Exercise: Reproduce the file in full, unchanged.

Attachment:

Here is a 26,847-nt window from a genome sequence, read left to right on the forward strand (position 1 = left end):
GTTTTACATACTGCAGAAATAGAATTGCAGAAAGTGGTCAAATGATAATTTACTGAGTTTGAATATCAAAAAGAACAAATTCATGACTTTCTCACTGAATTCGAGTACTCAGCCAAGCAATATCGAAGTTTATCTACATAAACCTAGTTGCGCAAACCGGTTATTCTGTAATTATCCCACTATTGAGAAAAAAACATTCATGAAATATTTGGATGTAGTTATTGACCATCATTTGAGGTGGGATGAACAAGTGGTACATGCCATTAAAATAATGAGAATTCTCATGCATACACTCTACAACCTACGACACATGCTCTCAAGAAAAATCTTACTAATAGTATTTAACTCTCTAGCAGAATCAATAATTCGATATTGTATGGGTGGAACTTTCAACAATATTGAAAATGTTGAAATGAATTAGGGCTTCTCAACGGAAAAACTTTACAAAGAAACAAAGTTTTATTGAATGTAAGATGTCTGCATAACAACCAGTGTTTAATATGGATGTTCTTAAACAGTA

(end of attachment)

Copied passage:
Here is a 26,847-nt window from a genome sequence, read left to right on the forward strand (position 1 = left end):
GTTTTACATACTGCAGAAATAGAATTGCAGAAAGTGGTCAAATGATAATTTACTGAGTTTGAATATCAAAAAGAACAAATTCATGACTTTCTCACTGAATTCGAGTACTCAGCCAAGCAATATCGAAGTTTATCTACATAAACCTAGTTGCGCAAACCGGTTATTCTGTAATTATCCCACTATTGAGAAAAAAACATTCATGAAATATTTGGATGTAGTTATTGACCATCATTTGAGGTGGGATGAACAAGTGGTACATGCCATTAAAATAATGAGAATTCTCATGCATACACTCTACAACCTACGACACATGCTCTCAAGAAAAATCTTACTAATAGTATTTAACTCTCTAGCAGAATCAATAATTCGATATTGTATGGGTGGAACTTTCAACAATATTGAAAATGTTGAAATGAATTAGGGCTTCTCAACGGAAAAACTTTACAAAGAAACAAAGTTTTATTGAATGTAAGATGTCTGCATAACAACCAGTGTTTAATATGGATGTTCTTAAACAGTA